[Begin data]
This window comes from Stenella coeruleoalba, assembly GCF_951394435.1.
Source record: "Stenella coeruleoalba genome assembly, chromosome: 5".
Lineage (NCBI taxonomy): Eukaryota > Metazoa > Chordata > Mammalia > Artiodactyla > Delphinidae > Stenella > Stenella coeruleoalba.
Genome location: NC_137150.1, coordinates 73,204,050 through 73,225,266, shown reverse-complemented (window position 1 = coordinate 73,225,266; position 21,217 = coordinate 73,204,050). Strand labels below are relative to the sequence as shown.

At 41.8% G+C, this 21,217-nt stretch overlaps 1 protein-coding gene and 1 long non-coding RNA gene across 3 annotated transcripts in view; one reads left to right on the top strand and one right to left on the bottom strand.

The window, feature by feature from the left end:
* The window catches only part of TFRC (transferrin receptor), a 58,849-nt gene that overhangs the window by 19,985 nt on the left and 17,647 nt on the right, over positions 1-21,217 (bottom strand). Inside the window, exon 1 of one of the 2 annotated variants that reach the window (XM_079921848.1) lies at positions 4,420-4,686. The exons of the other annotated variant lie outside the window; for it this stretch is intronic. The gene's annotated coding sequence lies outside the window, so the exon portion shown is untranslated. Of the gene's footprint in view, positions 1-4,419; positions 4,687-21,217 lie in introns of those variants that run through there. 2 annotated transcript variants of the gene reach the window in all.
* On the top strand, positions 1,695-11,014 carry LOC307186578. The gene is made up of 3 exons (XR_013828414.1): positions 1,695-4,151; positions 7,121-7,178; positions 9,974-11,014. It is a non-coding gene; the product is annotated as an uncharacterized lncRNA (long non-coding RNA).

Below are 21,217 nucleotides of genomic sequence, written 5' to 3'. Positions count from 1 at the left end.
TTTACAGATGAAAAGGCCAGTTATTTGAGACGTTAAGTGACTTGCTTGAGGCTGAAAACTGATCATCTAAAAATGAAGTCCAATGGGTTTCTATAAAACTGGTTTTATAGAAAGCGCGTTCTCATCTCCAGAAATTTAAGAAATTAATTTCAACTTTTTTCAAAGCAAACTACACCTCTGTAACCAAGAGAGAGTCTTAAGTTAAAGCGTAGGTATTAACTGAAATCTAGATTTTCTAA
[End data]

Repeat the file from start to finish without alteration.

This window comes from Stenella coeruleoalba, assembly GCF_951394435.1.
Source record: "Stenella coeruleoalba genome assembly, chromosome: 5".
Lineage (NCBI taxonomy): Eukaryota > Metazoa > Chordata > Mammalia > Artiodactyla > Delphinidae > Stenella > Stenella coeruleoalba.
Genome location: NC_137150.1, coordinates 73,204,050 through 73,225,266, shown reverse-complemented (window position 1 = coordinate 73,225,266; position 21,217 = coordinate 73,204,050). Strand labels below are relative to the sequence as shown.

At 41.8% G+C, this 21,217-nt stretch overlaps 1 protein-coding gene and 1 long non-coding RNA gene across 3 annotated transcripts in view; one reads left to right on the top strand and one right to left on the bottom strand.

The window, feature by feature from the left end:
* The window catches only part of TFRC (transferrin receptor), a 58,849-nt gene that overhangs the window by 19,985 nt on the left and 17,647 nt on the right, over positions 1-21,217 (bottom strand). Inside the window, exon 1 of one of the 2 annotated variants that reach the window (XM_079921848.1) lies at positions 4,420-4,686. The exons of the other annotated variant lie outside the window; for it this stretch is intronic. The gene's annotated coding sequence lies outside the window, so the exon portion shown is untranslated. Of the gene's footprint in view, positions 1-4,419; positions 4,687-21,217 lie in introns of those variants that run through there. 2 annotated transcript variants of the gene reach the window in all.
* On the top strand, positions 1,695-11,014 carry LOC307186578. The gene is made up of 3 exons (XR_013828414.1): positions 1,695-4,151; positions 7,121-7,178; positions 9,974-11,014. It is a non-coding gene; the product is annotated as an uncharacterized lncRNA (long non-coding RNA).

Below are 21,217 nucleotides of genomic sequence, written 5' to 3'. Positions count from 1 at the left end.
TTTACAGATGAAAAGGCCAGTTATTTGAGACGTTAAGTGACTTGCTTGAGGCTGAAAACTGATCATCTAAAAATGAAGTCCAATGGGTTTCTATAAAACTGGTTTTATAGAAAGCGCGTTCTCATCTCCAGAAATTTAAGAAATTAATTTCAACTTTTTTCAAAGCAAACTACACCTCTGTAACCAAGAGAGAGTCTTAAGTTAAAGCGTAGGTATTAACTGAAATCTAGATTTTCTAA